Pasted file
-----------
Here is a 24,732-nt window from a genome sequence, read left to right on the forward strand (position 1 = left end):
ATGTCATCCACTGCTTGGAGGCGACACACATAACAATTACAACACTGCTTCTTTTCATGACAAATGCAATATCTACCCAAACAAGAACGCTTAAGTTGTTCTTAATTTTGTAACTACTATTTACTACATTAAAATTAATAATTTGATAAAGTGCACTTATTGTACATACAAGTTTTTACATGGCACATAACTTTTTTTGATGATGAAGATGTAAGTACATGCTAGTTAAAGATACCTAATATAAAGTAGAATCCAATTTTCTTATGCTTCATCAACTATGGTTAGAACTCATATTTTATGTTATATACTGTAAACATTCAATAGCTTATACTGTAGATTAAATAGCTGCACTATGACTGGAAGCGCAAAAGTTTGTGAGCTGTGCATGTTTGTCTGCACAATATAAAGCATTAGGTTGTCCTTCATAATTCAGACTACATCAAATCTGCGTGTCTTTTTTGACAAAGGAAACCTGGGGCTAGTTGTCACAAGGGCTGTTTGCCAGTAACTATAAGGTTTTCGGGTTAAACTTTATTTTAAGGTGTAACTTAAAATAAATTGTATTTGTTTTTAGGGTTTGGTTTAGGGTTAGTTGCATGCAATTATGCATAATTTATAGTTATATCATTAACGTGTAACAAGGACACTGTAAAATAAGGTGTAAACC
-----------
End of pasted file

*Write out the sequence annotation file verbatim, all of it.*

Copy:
Here is a 24,732-nt window from a genome sequence, read left to right on the forward strand (position 1 = left end):
ATGTCATCCACTGCTTGGAGGCGACACACATAACAATTACAACACTGCTTCTTTTCATGACAAATGCAATATCTACCCAAACAAGAACGCTTAAGTTGTTCTTAATTTTGTAACTACTATTTACTACATTAAAATTAATAATTTGATAAAGTGCACTTATTGTACATACAAGTTTTTACATGGCACATAACTTTTTTTGATGATGAAGATGTAAGTACATGCTAGTTAAAGATACCTAATATAAAGTAGAATCCAATTTTCTTATGCTTCATCAACTATGGTTAGAACTCATATTTTATGTTATATACTGTAAACATTCAATAGCTTATACTGTAGATTAAATAGCTGCACTATGACTGGAAGCGCAAAAGTTTGTGAGCTGTGCATGTTTGTCTGCACAATATAAAGCATTAGGTTGTCCTTCATAATTCAGACTACATCAAATCTGCGTGTCTTTTTTGACAAAGGAAACCTGGGGCTAGTTGTCACAAGGGCTGTTTGCCAGTAACTATAAGGTTTTCGGGTTAAACTTTATTTTAAGGTGTAACTTAAAATAAATTGTATTTGTTTTTAGGGTTTGGTTTAGGGTTAGTTGCATGCAATTATGCATAATTTATAGTTATATCATTAACGTGTAACAAGGACACTGTAAAATAAGGTGTAAACC